I’ve been riding an electric bike for about a year now. Indeed, I have two, each a slightly different system.
One is a hub motor and the other a crank motor.
If you are not riding to race or to train, I can’t see how these bikes can be called cheating.
In training, you could say you were cheating yourself out of a tougher workout, and if racing, that would only be interesting, electric against electric.
So, if getting around efficiently, avoiding gas pumps, and all without too much strain is your goal, I think they are great. I describe the ride as; effort without the pain.
Another way to to imagine the ride is to think of it as tandem. You are riding tandem with a small motor, the motor approx. doubling your effort.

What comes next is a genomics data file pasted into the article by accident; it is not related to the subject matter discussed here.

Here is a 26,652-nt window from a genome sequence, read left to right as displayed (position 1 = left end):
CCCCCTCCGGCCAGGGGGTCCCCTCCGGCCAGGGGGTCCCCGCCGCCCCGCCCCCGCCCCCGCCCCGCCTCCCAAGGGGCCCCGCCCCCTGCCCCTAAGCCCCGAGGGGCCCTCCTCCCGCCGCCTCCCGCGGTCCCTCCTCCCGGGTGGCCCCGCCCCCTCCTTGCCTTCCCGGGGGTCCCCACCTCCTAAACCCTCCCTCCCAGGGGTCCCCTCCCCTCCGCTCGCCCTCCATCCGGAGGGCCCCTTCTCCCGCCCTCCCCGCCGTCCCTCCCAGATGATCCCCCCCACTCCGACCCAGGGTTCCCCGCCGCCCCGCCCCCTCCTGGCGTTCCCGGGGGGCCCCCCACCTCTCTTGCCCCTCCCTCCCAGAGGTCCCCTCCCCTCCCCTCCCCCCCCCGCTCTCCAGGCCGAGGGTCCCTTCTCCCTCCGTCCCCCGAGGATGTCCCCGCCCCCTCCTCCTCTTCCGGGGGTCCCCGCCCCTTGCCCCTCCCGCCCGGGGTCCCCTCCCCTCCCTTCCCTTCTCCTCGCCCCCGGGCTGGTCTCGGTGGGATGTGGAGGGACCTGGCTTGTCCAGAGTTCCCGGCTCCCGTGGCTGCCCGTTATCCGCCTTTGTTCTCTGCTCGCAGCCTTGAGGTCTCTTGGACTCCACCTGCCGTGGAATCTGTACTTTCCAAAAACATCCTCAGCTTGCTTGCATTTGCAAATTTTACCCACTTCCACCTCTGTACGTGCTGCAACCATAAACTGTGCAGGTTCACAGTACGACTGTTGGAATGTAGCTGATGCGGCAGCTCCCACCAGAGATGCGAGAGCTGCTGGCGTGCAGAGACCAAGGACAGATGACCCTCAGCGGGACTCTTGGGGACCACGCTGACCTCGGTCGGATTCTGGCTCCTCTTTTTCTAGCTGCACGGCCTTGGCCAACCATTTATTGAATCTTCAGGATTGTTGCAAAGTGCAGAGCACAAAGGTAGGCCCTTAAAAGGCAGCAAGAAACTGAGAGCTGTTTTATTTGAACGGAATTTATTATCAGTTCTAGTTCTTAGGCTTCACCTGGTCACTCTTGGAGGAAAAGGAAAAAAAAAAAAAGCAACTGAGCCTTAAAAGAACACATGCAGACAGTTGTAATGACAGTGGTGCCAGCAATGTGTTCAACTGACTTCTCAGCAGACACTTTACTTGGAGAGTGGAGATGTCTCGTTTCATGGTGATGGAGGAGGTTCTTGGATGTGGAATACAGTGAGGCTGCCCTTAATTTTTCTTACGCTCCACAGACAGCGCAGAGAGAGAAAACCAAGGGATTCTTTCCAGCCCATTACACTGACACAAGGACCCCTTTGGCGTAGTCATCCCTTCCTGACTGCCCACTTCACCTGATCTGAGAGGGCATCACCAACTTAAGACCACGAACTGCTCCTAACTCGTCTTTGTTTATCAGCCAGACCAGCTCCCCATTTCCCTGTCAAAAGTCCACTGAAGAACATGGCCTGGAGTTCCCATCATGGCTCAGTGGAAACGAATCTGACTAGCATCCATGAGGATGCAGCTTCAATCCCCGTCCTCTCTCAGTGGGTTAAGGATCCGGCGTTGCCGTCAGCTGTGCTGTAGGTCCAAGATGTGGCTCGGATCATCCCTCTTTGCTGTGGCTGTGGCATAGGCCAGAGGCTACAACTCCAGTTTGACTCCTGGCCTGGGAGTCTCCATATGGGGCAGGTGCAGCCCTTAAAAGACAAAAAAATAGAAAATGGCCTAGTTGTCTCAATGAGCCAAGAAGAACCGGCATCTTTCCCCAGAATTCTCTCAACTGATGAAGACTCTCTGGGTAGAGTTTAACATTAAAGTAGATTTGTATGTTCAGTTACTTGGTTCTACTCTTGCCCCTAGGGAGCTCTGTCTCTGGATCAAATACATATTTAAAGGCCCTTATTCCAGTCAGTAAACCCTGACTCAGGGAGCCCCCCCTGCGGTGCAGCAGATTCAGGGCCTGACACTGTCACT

So, maybe we can call E bikes, motor tandems and it’ll be clearer.
That said, how much advantage do they give over a regular bike?
Scott Dickason, who supplied my first bike (EVs is his company) asked me to film a test for him.
Here it is.
What I didn’t know, was that he was planning to test me too.
What is perhaps remarkable is that I’m doing well, and yet sitting upright in a supposedly inefficient posture.
The next test I’d like to do is to have Steve do the same hill on his road bike and then on a motor-less comfort bike, one about the same weight with the same number of gears.
I know the latter will be slower, but how much slower?
Scott wanted to pay me for making the film. I said, no, because I want to be free to recommend any bike I like, not just his. which I do think are pretty good.